TALK Measurements

During the expedition, 1099 TALK samples were collected according to methods outlined in the DOE Handbook (DOE 1994) and stored in 250-mL borosilicate glass bottles until the samples could be processed. Samples were poisoned immediately after collection with 200 L of a saturated solution of HgCl2 in deionized water to minimize biological activity prior to analysis. A total of 879 samples were analyzed at sea, and the remaining 220 were returned to the laboratory for analysis. The samples returned for shore-based analysis were from six stations: 30, 41, 54, 71, 77, and 86.

Samples analyzed at sea were brought to 25°C in a water bath, then pumped into a water- jacketed, 100-cm3, closed titration cell with a peristaltic pump. The cell design is described in the DOE Handbook (DOE 1994). The acid titrant was made by adding concentrated HCl to a 0.5 molar NaCl solution to give a normality of approximately 0.2. The calibrated acid normality (0.195091 ± 0.000041 µmol/kg solution) was determined immediately after the cruise by A. Dickson of SIO using the coulometric technique described by Millero et al. (1993). The titration system consisted of a personal computer, a Metrohm 665 Dosimat digital burette, an Orion 720A pH meter, and a Corning semi micro pH electrode. Using a program similar to those used by previous investigators (Bradshaw and Brewer 1988; Millero et al. 1993), the system automatically titrated the sample past the carbonic acid endpoint with electromotive force (emf) intervals of approximately 13 mV. The TALK was calculated from the full titration curve using the nonlinear least-squares approach described in the DOE Handbook (DOE 1994), with the exception that the effect of temperature on the dissociation constants was determined for every titration point based on the measured sample temperature. Sample weight was calculated from the cell volume, the measured sample temperature, and the bottle salinity value measured by the WHOI CTD group on all but three samples. The bottle salinity values from station 18, Niskins 25, 26, and 27, were significantly different (>0.1) from the CTD salinity values and from other bottle salinity values from equivalent depths for the surrounding casts. This difference was large enough to result in an error in the calculated density that was greater than the sample precision, therefore the sample density was recalculated for those three samples using the CTD salinity.

To evaluate the performance of the alkalinity system, CRMs were titrated between each set of samples from a station. Two titration cells were used to run the at-sea samples. The first cell was used for stations 1 to 33. This cell was replaced with a new cell before running the station 36 samples, because the CRM values titrated on first cell had a steady upward drift with time for the 8 days it was in use. The replacement cell gave a much more satisfactory performance and was used for the remainder of the cruise. Sodium carbonate standards were dried and stored in airtight vials following the procedures described in the DOE Handbook (DOE 1994). Sets of four solutions were made in precalibrated volumetric flasks using a 0.7 molar NaCl solution with nominal concentrations of 600, 1200, 2400, and 2800 µmol/kg. Four replicate titrations of each solution were made to generate a calibration curve for the cell. Fresh standards were prepared and titrated at the beginning of the cruise, before replacing the first alkalinity cell, after the replacement cell was in place, and at the end of the cruise.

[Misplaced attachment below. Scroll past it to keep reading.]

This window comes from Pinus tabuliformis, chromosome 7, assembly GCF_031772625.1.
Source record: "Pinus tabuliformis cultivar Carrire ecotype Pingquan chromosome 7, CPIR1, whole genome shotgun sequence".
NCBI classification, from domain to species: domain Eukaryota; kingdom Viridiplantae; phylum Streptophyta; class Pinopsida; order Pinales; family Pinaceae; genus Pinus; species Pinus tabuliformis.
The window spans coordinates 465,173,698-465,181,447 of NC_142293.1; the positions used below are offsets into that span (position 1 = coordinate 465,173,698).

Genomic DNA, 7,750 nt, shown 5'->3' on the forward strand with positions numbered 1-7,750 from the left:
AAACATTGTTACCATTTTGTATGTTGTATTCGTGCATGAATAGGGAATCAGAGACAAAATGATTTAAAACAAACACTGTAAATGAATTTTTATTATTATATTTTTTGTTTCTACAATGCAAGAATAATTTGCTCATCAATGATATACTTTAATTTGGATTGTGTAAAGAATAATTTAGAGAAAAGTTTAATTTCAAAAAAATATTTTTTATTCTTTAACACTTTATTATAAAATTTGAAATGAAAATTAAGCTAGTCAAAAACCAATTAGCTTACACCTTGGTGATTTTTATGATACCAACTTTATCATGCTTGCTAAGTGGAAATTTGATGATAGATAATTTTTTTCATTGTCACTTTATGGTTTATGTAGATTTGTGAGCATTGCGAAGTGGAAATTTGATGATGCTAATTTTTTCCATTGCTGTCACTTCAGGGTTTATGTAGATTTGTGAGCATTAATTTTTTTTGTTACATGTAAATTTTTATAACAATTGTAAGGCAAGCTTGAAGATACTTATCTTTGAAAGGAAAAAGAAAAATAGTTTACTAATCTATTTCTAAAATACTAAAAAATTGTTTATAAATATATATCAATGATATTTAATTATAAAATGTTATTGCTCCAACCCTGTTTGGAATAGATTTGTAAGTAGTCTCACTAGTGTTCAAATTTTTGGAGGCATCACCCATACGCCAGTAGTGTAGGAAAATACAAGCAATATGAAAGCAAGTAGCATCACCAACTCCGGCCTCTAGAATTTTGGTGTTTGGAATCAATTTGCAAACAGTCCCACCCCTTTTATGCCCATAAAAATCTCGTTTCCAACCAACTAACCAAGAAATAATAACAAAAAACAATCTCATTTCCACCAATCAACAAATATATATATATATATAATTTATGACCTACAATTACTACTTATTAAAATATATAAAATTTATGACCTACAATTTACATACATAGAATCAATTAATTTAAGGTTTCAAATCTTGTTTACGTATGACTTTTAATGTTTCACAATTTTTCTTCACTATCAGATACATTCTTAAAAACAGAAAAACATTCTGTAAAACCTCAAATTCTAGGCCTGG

The time-dependent increase in the first-cell TALK values was removed using a linear fit of the CRM TALK values as a function of time (Fig. 4). The mean TALK of the corrected CRM values was adjusted to match the mean of the second cell CRM values. The final calibration of all samples run at sea was then determined by fitting the sodium carbonate titration data as outlined in the DOE Handbook (DOE 1994). The fit of the nominally measured alkalinity vs the alkalinity calculated from the weight of sodium carbonate gave a slope of 0.987 ± 0.006 and an intercept of 12 ± 11 (Fig. 5). The final cell volume was determined by dividing the nominal cell volume by the slope. Applying this correction resulted in a mean batch 15 CRM alkalinity value of 2207.2 ± 3.9 µmol/kg (N = 98) for the cruise. The mean difference for sample replicates run at sea was 0.5 ± 3.8 µmol/kg (N = 71).

The P10 alkalinity samples returned to the laboratory for analysis were titrated using the same methods described for the at-sea samples. However, since accurate analytical balances were available, the cell volume was determined by careful weighing of the titration cell both empty and full of deionized water at a known temperature. The sample weight was converted to a cell volume based on density. A CRM sample (batch 17) was titrated every working day that the P10 samples were titrated to confirm the stability of the titration cell. The mean value for CRMs titrated over this period (~35 days) was 2207.6 ± 3.5 µmol/kg (N = 40). The mean difference between duplicate P10 samples run in the lab was 3.8 ± 5.2 µmol/kg (N = 12), not quite as good as the samples run at sea but not significantly different from zero. The mean difference between the samples run in the laboratory and the replicates run at sea immediately after collection was 3.8 ± 4.0 µmol/kg indicating that the storage of the samples did not affect the TALK values.


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